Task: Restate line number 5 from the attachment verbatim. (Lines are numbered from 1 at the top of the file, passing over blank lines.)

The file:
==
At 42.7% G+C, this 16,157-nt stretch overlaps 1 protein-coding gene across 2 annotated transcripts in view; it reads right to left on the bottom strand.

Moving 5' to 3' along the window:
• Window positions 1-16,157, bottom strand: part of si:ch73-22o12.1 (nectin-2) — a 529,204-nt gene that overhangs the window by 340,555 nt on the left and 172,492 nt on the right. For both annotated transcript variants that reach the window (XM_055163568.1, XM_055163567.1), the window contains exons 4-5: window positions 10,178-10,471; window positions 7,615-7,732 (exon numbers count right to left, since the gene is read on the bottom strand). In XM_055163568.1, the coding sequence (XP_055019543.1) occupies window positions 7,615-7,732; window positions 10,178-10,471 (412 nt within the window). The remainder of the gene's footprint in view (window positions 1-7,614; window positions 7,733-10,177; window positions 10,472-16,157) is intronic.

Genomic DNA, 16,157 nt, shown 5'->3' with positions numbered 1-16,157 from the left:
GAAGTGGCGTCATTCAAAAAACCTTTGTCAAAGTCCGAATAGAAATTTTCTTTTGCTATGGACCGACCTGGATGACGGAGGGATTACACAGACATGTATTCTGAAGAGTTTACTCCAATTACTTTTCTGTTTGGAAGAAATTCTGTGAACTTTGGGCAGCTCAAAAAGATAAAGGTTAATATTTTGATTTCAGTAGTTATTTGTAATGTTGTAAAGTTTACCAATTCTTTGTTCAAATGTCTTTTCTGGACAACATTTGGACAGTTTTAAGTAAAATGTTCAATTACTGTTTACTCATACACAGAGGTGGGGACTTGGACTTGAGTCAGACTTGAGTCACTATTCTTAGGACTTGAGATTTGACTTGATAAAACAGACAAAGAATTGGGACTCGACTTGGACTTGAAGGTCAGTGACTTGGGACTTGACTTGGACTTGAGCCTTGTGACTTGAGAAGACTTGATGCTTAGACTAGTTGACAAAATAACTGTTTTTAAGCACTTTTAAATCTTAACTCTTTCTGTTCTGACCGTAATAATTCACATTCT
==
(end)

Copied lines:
GAAGTGGCGTCATTCAAAAAACCTTTGTCAAAGTCCGAATAGAAATTTTCTTTTGCTATGGACCGACCTGGATGACGGAGGGATTACACAGACATGTATTCTGAAGAGTTTACTCCAATTACTTTTCTGTTTGGAAGAAATTCTGTGAACTTTGGGCAGCTCAAAAAGATAAAGGTTAATATTTTGATTTCAGTAGTTATTTGTAATGTTGTAAAGTTTACCAATTCTTTGTTCAAATGTCTTTTCTGGACAACATTTGGACAGTTTTAAGTAAAATGTTCAATTACTGTTTACTCATACACAGAGGTGGGGACTTGGACTTGAGTCAGACTTGAGTCACTATTCTTAGGACTTGAGATTTGACTTGATAAAACAGACAAAGAATTGGGACTCGACTTGGACTTGAAGGTCAGTGACTTGGGACTTGACTTGGACTTGAGCCTTGTGACTTGAGAAGACTTGATGCTTAGACTAGTTGACAAAATAACTGTTTTTAAGCACTTTTAAATCTTAACTCTTTCTGTTCTGACCGTAATAATTCACATTCT